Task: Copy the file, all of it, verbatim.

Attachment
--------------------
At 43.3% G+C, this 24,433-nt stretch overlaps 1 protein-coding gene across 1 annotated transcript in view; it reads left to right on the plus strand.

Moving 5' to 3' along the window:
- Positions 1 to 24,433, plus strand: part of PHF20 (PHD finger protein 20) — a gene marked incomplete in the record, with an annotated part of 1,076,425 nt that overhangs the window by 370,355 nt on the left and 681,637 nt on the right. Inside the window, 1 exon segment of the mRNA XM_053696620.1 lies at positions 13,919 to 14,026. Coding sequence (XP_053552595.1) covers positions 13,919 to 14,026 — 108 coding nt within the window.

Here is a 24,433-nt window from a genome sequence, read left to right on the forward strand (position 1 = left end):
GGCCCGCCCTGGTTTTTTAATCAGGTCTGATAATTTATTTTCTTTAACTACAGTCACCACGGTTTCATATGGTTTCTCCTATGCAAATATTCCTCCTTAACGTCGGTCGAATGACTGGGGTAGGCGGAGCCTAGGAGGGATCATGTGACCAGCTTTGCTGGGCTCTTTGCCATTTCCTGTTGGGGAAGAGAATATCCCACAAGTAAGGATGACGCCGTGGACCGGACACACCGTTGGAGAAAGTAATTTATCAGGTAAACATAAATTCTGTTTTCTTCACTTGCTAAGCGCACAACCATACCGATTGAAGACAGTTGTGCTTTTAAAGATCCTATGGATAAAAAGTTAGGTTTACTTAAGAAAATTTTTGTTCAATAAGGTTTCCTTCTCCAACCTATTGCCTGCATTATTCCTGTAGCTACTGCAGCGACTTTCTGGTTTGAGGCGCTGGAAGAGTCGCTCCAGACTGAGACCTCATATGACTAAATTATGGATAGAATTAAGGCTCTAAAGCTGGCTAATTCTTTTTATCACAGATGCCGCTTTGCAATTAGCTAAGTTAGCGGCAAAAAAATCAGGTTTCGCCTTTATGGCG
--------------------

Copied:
At 43.3% G+C, this 24,433-nt stretch overlaps 1 protein-coding gene across 1 annotated transcript in view; it reads left to right on the plus strand.

Moving 5' to 3' along the window:
- Positions 1 to 24,433, plus strand: part of PHF20 (PHD finger protein 20) — a gene marked incomplete in the record, with an annotated part of 1,076,425 nt that overhangs the window by 370,355 nt on the left and 681,637 nt on the right. Inside the window, 1 exon segment of the mRNA XM_053696620.1 lies at positions 13,919 to 14,026. Coding sequence (XP_053552595.1) covers positions 13,919 to 14,026 — 108 coding nt within the window.

Here is a 24,433-nt window from a genome sequence, read left to right on the forward strand (position 1 = left end):
GGCCCGCCCTGGTTTTTTAATCAGGTCTGATAATTTATTTTCTTTAACTACAGTCACCACGGTTTCATATGGTTTCTCCTATGCAAATATTCCTCCTTAACGTCGGTCGAATGACTGGGGTAGGCGGAGCCTAGGAGGGATCATGTGACCAGCTTTGCTGGGCTCTTTGCCATTTCCTGTTGGGGAAGAGAATATCCCACAAGTAAGGATGACGCCGTGGACCGGACACACCGTTGGAGAAAGTAATTTATCAGGTAAACATAAATTCTGTTTTCTTCACTTGCTAAGCGCACAACCATACCGATTGAAGACAGTTGTGCTTTTAAAGATCCTATGGATAAAAAGTTAGGTTTACTTAAGAAAATTTTTGTTCAATAAGGTTTCCTTCTCCAACCTATTGCCTGCATTATTCCTGTAGCTACTGCAGCGACTTTCTGGTTTGAGGCGCTGGAAGAGTCGCTCCAGACTGAGACCTCATATGACTAAATTATGGATAGAATTAAGGCTCTAAAGCTGGCTAATTCTTTTTATCACAGATGCCGCTTTGCAATTAGCTAAGTTAGCGGCAAAAAAATCAGGTTTCGCCTTTATGGCG